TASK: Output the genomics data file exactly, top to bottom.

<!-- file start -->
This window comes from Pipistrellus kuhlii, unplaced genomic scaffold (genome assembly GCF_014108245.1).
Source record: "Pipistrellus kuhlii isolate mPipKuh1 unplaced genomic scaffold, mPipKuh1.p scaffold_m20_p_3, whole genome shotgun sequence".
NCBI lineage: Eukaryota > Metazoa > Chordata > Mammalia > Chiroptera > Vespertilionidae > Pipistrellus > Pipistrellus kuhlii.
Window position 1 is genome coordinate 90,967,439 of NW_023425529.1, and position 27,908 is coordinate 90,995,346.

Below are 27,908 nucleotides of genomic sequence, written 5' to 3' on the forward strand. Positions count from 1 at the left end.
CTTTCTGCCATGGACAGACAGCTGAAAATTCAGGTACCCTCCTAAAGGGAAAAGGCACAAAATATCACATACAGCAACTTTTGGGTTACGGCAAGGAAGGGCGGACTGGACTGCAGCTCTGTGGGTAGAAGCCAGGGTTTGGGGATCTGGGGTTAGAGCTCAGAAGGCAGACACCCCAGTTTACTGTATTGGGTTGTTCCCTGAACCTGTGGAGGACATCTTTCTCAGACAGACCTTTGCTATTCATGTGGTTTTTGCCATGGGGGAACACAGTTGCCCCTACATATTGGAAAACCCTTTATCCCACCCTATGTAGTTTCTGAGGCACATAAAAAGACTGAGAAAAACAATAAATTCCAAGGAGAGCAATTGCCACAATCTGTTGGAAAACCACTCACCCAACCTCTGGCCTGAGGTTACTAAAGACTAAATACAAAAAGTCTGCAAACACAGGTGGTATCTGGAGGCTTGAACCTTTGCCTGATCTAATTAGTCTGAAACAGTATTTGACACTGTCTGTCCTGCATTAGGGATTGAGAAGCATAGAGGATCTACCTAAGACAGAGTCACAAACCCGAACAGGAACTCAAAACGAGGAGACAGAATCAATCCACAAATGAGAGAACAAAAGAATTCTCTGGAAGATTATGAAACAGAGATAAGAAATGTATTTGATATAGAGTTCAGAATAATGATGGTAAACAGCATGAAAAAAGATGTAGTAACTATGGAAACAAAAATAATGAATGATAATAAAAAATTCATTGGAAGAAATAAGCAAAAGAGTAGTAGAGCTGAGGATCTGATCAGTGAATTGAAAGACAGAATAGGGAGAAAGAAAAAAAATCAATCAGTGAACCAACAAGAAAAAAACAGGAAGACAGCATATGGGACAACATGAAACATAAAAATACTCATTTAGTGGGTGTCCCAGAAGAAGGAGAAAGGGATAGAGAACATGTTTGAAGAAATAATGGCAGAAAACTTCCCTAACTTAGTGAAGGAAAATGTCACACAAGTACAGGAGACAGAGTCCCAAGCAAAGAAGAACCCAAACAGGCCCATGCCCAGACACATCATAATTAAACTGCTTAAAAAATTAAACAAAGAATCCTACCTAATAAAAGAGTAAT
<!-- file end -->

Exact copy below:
This window comes from Pipistrellus kuhlii, unplaced genomic scaffold (genome assembly GCF_014108245.1).
Source record: "Pipistrellus kuhlii isolate mPipKuh1 unplaced genomic scaffold, mPipKuh1.p scaffold_m20_p_3, whole genome shotgun sequence".
NCBI lineage: Eukaryota > Metazoa > Chordata > Mammalia > Chiroptera > Vespertilionidae > Pipistrellus > Pipistrellus kuhlii.
Window position 1 is genome coordinate 90,967,439 of NW_023425529.1, and position 27,908 is coordinate 90,995,346.

Below are 27,908 nucleotides of genomic sequence, written 5' to 3' on the forward strand. Positions count from 1 at the left end.
CTTTCTGCCATGGACAGACAGCTGAAAATTCAGGTACCCTCCTAAAGGGAAAAGGCACAAAATATCACATACAGCAACTTTTGGGTTACGGCAAGGAAGGGCGGACTGGACTGCAGCTCTGTGGGTAGAAGCCAGGGTTTGGGGATCTGGGGTTAGAGCTCAGAAGGCAGACACCCCAGTTTACTGTATTGGGTTGTTCCCTGAACCTGTGGAGGACATCTTTCTCAGACAGACCTTTGCTATTCATGTGGTTTTTGCCATGGGGGAACACAGTTGCCCCTACATATTGGAAAACCCTTTATCCCACCCTATGTAGTTTCTGAGGCACATAAAAAGACTGAGAAAAACAATAAATTCCAAGGAGAGCAATTGCCACAATCTGTTGGAAAACCACTCACCCAACCTCTGGCCTGAGGTTACTAAAGACTAAATACAAAAAGTCTGCAAACACAGGTGGTATCTGGAGGCTTGAACCTTTGCCTGATCTAATTAGTCTGAAACAGTATTTGACACTGTCTGTCCTGCATTAGGGATTGAGAAGCATAGAGGATCTACCTAAGACAGAGTCACAAACCCGAACAGGAACTCAAAACGAGGAGACAGAATCAATCCACAAATGAGAGAACAAAAGAATTCTCTGGAAGATTATGAAACAGAGATAAGAAATGTATTTGATATAGAGTTCAGAATAATGATGGTAAACAGCATGAAAAAAGATGTAGTAACTATGGAAACAAAAATAATGAATGATAATAAAAAATTCATTGGAAGAAATAAGCAAAAGAGTAGTAGAGCTGAGGATCTGATCAGTGAATTGAAAGACAGAATAGGGAGAAAGAAAAAAAATCAATCAGTGAACCAACAAGAAAAAAACAGGAAGACAGCATATGGGACAACATGAAACATAAAAATACTCATTTAGTGGGTGTCCCAGAAGAAGGAGAAAGGGATAGAGAACATGTTTGAAGAAATAATGGCAGAAAACTTCCCTAACTTAGTGAAGGAAAATGTCACACAAGTACAGGAGACAGAGTCCCAAGCAAAGAAGAACCCAAACAGGCCCATGCCCAGACACATCATAATTAAACTGCTTAAAAAATTAAACAAAGAATCCTACCTAATAAAAGAGTAAT